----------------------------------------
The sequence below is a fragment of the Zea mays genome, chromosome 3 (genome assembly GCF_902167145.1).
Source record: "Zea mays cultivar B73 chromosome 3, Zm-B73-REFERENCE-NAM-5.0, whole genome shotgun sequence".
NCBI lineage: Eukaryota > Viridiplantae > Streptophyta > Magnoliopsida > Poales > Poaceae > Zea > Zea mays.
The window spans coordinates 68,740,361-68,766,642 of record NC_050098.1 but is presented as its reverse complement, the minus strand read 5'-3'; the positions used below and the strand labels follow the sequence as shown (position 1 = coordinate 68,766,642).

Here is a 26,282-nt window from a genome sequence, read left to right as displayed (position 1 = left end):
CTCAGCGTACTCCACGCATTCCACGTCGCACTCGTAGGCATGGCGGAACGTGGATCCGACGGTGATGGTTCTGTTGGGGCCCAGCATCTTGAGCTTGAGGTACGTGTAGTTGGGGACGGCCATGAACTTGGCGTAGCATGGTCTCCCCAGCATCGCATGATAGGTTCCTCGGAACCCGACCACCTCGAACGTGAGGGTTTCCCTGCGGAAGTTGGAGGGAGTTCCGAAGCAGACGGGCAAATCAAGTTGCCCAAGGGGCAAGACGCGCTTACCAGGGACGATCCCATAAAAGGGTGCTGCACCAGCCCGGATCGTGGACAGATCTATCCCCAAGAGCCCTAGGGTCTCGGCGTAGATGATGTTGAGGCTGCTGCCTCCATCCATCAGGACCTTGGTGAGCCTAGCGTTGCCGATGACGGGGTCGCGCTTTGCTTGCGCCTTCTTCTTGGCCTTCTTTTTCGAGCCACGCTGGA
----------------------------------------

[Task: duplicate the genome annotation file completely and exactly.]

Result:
The sequence below is a fragment of the Zea mays genome, chromosome 3 (genome assembly GCF_902167145.1).
Source record: "Zea mays cultivar B73 chromosome 3, Zm-B73-REFERENCE-NAM-5.0, whole genome shotgun sequence".
NCBI lineage: Eukaryota > Viridiplantae > Streptophyta > Magnoliopsida > Poales > Poaceae > Zea > Zea mays.
The window spans coordinates 68,740,361-68,766,642 of record NC_050098.1 but is presented as its reverse complement, the minus strand read 5'-3'; the positions used below and the strand labels follow the sequence as shown (position 1 = coordinate 68,766,642).

Here is a 26,282-nt window from a genome sequence, read left to right as displayed (position 1 = left end):
CTCAGCGTACTCCACGCATTCCACGTCGCACTCGTAGGCATGGCGGAACGTGGATCCGACGGTGATGGTTCTGTTGGGGCCCAGCATCTTGAGCTTGAGGTACGTGTAGTTGGGGACGGCCATGAACTTGGCGTAGCATGGTCTCCCCAGCATCGCATGATAGGTTCCTCGGAACCCGACCACCTCGAACGTGAGGGTTTCCCTGCGGAAGTTGGAGGGAGTTCCGAAGCAGACGGGCAAATCAAGTTGCCCAAGGGGCAAGACGCGCTTACCAGGGACGATCCCATAAAAGGGTGCTGCACCAGCCCGGATCGTGGACAGATCTATCCCCAAGAGCCCTAGGGTCTCGGCGTAGATGATGTTGAGGCTGCTGCCTCCATCCATCAGGACCTTGGTGAGCCTAGCGTTGCCGATGACGGGGTCGCGCTTTGCTTGCGCCTTCTTCTTGGCCTTCTTTTTCGAGCCACGCTGGA